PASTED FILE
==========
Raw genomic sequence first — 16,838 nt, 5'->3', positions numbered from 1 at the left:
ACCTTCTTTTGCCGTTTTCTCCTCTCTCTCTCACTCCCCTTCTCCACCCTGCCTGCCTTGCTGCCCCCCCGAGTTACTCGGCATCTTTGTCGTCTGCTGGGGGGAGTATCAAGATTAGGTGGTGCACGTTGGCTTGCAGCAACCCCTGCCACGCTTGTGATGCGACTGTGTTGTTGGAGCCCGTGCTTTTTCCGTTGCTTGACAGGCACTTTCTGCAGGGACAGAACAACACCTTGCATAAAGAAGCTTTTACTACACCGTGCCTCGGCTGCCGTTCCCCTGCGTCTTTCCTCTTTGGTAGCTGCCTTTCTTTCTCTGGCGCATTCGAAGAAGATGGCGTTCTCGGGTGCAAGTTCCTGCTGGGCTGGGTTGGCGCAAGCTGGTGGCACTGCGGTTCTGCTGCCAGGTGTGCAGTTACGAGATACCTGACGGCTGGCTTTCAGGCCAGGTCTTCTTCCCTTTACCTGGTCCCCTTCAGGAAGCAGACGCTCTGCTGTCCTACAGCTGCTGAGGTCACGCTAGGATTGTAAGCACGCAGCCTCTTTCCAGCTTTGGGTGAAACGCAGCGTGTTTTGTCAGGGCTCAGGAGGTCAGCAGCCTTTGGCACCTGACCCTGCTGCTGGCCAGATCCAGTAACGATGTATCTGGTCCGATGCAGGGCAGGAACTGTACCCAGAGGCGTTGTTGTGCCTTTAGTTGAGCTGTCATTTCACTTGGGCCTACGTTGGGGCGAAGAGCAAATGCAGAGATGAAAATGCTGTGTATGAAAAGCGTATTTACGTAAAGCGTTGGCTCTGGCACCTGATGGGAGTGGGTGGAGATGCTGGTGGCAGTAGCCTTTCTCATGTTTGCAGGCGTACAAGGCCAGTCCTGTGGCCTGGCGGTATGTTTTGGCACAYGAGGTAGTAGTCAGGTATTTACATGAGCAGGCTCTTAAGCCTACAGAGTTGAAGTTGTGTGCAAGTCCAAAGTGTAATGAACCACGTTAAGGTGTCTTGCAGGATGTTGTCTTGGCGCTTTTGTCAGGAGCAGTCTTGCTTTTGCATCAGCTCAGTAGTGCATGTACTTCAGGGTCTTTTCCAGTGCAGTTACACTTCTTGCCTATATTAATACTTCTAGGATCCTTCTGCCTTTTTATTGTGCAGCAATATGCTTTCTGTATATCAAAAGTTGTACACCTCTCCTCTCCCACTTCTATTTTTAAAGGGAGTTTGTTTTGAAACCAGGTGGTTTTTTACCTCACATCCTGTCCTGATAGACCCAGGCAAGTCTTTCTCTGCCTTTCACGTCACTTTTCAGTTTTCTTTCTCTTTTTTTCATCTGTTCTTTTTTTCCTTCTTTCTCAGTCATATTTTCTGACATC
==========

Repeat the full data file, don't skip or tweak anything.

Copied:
Raw genomic sequence first — 16,838 nt, 5'->3', positions numbered from 1 at the left:
ACCTTCTTTTGCCGTTTTCTCCTCTCTCTCTCACTCCCCTTCTCCACCCTGCCTGCCTTGCTGCCCCCCCGAGTTACTCGGCATCTTTGTCGTCTGCTGGGGGGAGTATCAAGATTAGGTGGTGCACGTTGGCTTGCAGCAACCCCTGCCACGCTTGTGATGCGACTGTGTTGTTGGAGCCCGTGCTTTTTCCGTTGCTTGACAGGCACTTTCTGCAGGGACAGAACAACACCTTGCATAAAGAAGCTTTTACTACACCGTGCCTCGGCTGCCGTTCCCCTGCGTCTTTCCTCTTTGGTAGCTGCCTTTCTTTCTCTGGCGCATTCGAAGAAGATGGCGTTCTCGGGTGCAAGTTCCTGCTGGGCTGGGTTGGCGCAAGCTGGTGGCACTGCGGTTCTGCTGCCAGGTGTGCAGTTACGAGATACCTGACGGCTGGCTTTCAGGCCAGGTCTTCTTCCCTTTACCTGGTCCCCTTCAGGAAGCAGACGCTCTGCTGTCCTACAGCTGCTGAGGTCACGCTAGGATTGTAAGCACGCAGCCTCTTTCCAGCTTTGGGTGAAACGCAGCGTGTTTTGTCAGGGCTCAGGAGGTCAGCAGCCTTTGGCACCTGACCCTGCTGCTGGCCAGATCCAGTAACGATGTATCTGGTCCGATGCAGGGCAGGAACTGTACCCAGAGGCGTTGTTGTGCCTTTAGTTGAGCTGTCATTTCACTTGGGCCTACGTTGGGGCGAAGAGCAAATGCAGAGATGAAAATGCTGTGTATGAAAAGCGTATTTACGTAAAGCGTTGGCTCTGGCACCTGATGGGAGTGGGTGGAGATGCTGGTGGCAGTAGCCTTTCTCATGTTTGCAGGCGTACAAGGCCAGTCCTGTGGCCTGGCGGTATGTTTTGGCACAYGAGGTAGTAGTCAGGTATTTACATGAGCAGGCTCTTAAGCCTACAGAGTTGAAGTTGTGTGCAAGTCCAAAGTGTAATGAACCACGTTAAGGTGTCTTGCAGGATGTTGTCTTGGCGCTTTTGTCAGGAGCAGTCTTGCTTTTGCATCAGCTCAGTAGTGCATGTACTTCAGGGTCTTTTCCAGTGCAGTTACACTTCTTGCCTATATTAATACTTCTAGGATCCTTCTGCCTTTTTATTGTGCAGCAATATGCTTTCTGTATATCAAAAGTTGTACACCTCTCCTCTCCCACTTCTATTTTTAAAGGGAGTTTGTTTTGAAACCAGGTGGTTTTTTACCTCACATCCTGTCCTGATAGACCCAGGCAAGTCTTTCTCTGCCTTTCACGTCACTTTTCAGTTTTCTTTCTCTTTTTTTCATCTGTTCTTTTTTTCCTTCTTTCTCAGTCATATTTTCTGACATC